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View of the Keep
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View from the East
View from the East
Location and Facilities: Lesser Iveagh Castle is located in Caithness in the northeast of Scotland, near the village of Lybster on the North Sea off the A9 highway, the nearest large town being Wick. This is an area with a dramatic coast, several castles, and a large number of prehistoric remains. The castle is privately owned but is a listed ancient monument. It is open to the public from mid-April to early November. In addition to its remarkable status as a historical castle of note, it also provides a youth hostel, a three-room 'mini-hotel', a cafe, a bar, and many interesting displays of local art. For more information, call Wick-34-3400-09 or e-mail ivy@lybster.com. Cross Section
Cross-sectional View
Brief History

There was an Iron Age promontory fort on this site that was later reused in the Dark Ages by Picts; little remains of this except for some embankment, although there is a midden heap in the outer-outer ward. Around 1560 a tower-house with a barmkin wall was built on the site of the inner ward. Malachi McDermoth was the second son of the Irish Earl of Iveagh of County Fermanagh. He emigrated to Scotland and joined with the Marquess of Montrose in his Covenanting, later Royalist, activities. But prior to that, as early as 1625, he had restored and expanded the old site, which had been purchased for him by his father, to create what we now see for the most part. He named it Lesser Iveagh to distinguish it from his ancestral home in Ireland. McDermoth came to grief in 1651 after the downfall of Montrose and fled to France to avoid the wrath of the ruling Cromwellians. He returned after the Restoration of Charles II and lived in the castle until his death in 1687. His descendants extended the estate and still have possession of the castle and manor, although they never rose above the rank of Baronet. But, wisely, they remained Loyalist and did not join the followers of the Pretenders.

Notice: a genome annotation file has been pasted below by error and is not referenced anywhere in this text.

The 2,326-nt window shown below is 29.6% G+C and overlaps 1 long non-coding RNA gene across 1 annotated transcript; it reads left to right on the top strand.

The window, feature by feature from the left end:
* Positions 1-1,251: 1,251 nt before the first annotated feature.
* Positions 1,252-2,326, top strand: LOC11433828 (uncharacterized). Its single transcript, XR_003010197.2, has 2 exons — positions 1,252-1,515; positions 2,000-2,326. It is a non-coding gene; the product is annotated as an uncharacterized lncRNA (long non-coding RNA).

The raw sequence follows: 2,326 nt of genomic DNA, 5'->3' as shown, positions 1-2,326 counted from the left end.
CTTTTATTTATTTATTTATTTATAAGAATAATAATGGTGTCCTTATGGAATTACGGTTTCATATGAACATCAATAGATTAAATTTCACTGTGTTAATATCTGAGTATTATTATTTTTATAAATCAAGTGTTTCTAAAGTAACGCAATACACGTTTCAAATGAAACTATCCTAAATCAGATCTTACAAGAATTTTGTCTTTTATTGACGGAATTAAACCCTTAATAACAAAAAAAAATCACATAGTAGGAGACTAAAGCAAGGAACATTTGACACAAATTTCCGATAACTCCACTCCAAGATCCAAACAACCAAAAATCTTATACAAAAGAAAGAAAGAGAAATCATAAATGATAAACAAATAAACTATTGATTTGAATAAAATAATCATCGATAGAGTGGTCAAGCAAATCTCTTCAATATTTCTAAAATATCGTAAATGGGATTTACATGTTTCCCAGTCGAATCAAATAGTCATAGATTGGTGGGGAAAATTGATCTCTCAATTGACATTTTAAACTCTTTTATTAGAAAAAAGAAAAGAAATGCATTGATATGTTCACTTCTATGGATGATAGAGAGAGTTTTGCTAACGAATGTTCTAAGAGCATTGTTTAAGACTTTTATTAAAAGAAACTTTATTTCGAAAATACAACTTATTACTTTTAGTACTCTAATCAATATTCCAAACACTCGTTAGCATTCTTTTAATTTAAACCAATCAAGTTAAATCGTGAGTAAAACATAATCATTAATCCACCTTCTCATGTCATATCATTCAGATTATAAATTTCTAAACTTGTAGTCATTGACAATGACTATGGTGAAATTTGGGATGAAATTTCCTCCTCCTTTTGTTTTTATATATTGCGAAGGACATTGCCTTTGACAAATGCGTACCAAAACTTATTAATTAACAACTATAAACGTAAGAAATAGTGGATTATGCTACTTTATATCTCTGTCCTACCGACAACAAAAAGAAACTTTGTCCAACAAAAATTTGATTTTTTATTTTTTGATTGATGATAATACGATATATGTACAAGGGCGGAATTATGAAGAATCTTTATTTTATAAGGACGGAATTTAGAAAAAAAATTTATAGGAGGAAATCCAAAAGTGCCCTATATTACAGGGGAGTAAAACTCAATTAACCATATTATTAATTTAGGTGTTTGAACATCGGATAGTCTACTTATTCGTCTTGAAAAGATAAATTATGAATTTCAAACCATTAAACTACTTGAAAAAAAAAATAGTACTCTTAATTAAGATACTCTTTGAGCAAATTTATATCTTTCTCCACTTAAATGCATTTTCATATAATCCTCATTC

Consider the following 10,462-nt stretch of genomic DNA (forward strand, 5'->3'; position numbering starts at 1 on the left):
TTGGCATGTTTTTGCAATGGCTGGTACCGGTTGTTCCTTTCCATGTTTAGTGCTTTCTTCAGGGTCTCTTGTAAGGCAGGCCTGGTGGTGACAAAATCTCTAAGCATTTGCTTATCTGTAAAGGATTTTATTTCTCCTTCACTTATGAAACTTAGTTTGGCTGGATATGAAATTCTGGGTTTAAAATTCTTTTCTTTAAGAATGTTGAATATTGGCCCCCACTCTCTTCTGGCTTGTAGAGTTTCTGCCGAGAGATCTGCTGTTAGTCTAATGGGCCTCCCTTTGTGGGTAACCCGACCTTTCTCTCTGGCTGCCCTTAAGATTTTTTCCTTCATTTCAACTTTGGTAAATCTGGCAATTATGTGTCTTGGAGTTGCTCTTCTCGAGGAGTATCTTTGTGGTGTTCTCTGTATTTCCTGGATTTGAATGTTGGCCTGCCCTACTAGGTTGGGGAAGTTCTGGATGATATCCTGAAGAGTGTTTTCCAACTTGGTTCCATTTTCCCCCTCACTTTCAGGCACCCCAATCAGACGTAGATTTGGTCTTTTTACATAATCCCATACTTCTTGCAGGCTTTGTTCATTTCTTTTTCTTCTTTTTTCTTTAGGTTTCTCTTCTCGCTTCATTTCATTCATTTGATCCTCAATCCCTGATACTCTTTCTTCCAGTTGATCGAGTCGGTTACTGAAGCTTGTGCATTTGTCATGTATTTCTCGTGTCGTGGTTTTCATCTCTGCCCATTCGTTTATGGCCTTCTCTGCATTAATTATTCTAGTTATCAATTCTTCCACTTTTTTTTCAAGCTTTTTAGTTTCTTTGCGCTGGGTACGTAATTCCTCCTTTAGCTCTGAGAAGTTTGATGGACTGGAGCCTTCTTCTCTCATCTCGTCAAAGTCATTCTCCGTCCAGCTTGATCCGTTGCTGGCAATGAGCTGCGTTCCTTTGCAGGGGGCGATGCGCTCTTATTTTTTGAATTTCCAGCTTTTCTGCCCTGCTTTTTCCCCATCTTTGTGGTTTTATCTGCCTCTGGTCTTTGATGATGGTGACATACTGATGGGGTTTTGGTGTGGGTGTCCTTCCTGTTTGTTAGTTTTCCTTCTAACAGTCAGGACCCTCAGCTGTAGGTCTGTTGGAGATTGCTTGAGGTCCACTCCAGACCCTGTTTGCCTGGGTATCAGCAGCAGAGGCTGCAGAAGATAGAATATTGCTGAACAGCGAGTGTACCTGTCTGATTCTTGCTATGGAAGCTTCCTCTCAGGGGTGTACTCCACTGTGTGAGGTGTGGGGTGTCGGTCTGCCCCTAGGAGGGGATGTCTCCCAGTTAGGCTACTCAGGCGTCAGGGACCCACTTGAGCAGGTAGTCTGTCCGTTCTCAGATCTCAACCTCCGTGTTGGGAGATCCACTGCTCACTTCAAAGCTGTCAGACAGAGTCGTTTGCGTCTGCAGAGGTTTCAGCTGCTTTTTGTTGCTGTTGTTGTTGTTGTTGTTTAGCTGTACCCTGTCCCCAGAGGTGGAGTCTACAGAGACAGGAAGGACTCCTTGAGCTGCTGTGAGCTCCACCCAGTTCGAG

Description

Lower Floor Plans

Floor Plans: The two wards of the castle are sited on a rocky spit running south with a sea inlet almost separating the two parts. Bridges, the outer of which is a drawbridge, lead to two gate passages that are parts of high towers. The western side is Ivy Bay, into which runs Robb Burn issuing from the slopes of Ben Ivy. A rock-cut ditch protects the northern side of the headland; it also supplied a large part of the stone used to construct the castle. There is another, ward (not shown on the plan), unfortified save for a palisaded embankment, to the north of the ditch. It contains the stable, a barn, and domestic buildings such as a bakehouse and a brewhouse.

The inner ward contained the Earl's lodgings, for when he inhabited the castle. His manor house, where his wife and family dwelled, is located a quarter of a mile to the west along the shore of Ivy Bay.